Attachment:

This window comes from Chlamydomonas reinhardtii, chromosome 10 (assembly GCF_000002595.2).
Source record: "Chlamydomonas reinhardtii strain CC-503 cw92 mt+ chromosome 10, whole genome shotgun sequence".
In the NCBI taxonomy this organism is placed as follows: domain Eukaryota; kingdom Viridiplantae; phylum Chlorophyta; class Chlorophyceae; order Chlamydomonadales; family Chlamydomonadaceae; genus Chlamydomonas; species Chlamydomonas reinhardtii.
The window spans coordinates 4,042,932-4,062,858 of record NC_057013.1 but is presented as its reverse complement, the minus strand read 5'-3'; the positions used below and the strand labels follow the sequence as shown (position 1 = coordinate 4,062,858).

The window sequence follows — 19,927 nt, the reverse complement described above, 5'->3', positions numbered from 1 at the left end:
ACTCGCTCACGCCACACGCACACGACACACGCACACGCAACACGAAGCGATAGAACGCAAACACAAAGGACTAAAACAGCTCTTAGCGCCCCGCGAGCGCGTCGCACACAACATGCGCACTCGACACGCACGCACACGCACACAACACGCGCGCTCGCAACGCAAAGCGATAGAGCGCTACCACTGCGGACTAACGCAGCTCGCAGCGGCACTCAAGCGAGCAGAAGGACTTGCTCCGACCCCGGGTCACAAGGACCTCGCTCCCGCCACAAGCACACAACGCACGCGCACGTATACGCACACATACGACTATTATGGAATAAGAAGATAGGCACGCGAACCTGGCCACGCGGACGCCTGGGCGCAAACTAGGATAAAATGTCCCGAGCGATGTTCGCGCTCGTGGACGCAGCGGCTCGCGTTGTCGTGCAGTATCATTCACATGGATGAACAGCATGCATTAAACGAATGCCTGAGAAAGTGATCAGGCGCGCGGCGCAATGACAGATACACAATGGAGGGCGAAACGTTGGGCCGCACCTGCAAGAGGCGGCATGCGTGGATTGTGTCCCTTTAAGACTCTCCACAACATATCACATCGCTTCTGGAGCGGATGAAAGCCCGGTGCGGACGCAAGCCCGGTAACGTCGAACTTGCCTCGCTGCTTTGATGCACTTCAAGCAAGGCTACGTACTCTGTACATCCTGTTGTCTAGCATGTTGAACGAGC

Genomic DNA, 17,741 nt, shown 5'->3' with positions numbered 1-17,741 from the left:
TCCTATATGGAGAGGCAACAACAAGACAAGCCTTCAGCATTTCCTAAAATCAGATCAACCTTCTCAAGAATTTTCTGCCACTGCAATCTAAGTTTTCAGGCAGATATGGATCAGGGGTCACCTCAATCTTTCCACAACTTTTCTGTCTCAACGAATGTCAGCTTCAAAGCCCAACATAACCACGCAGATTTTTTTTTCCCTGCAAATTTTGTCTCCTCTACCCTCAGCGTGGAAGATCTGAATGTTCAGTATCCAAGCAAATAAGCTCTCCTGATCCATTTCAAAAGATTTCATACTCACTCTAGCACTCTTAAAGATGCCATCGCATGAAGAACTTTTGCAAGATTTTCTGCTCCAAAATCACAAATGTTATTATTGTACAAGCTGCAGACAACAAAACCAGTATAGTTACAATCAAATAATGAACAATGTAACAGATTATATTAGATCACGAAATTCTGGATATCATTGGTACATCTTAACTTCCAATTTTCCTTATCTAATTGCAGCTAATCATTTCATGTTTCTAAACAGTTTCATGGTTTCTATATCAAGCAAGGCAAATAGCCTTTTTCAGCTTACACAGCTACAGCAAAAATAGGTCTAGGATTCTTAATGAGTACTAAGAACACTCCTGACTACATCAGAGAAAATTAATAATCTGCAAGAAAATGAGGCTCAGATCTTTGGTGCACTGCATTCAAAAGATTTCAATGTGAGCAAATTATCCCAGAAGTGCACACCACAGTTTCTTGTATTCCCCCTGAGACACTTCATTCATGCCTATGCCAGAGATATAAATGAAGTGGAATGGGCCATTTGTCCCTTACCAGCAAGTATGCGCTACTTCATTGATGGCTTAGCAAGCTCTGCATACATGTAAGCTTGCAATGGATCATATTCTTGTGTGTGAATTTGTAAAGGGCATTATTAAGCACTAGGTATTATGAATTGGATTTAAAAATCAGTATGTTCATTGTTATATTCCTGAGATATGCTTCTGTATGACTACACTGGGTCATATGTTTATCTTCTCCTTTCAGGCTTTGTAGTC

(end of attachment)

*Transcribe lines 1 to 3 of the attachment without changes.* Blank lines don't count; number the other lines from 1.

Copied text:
This window comes from Chlamydomonas reinhardtii, chromosome 10 (assembly GCF_000002595.2).
Source record: "Chlamydomonas reinhardtii strain CC-503 cw92 mt+ chromosome 10, whole genome shotgun sequence".
In the NCBI taxonomy this organism is placed as follows: domain Eukaryota; kingdom Viridiplantae; phylum Chlorophyta; class Chlorophyceae; order Chlamydomonadales; family Chlamydomonadaceae; genus Chlamydomonas; species Chlamydomonas reinhardtii.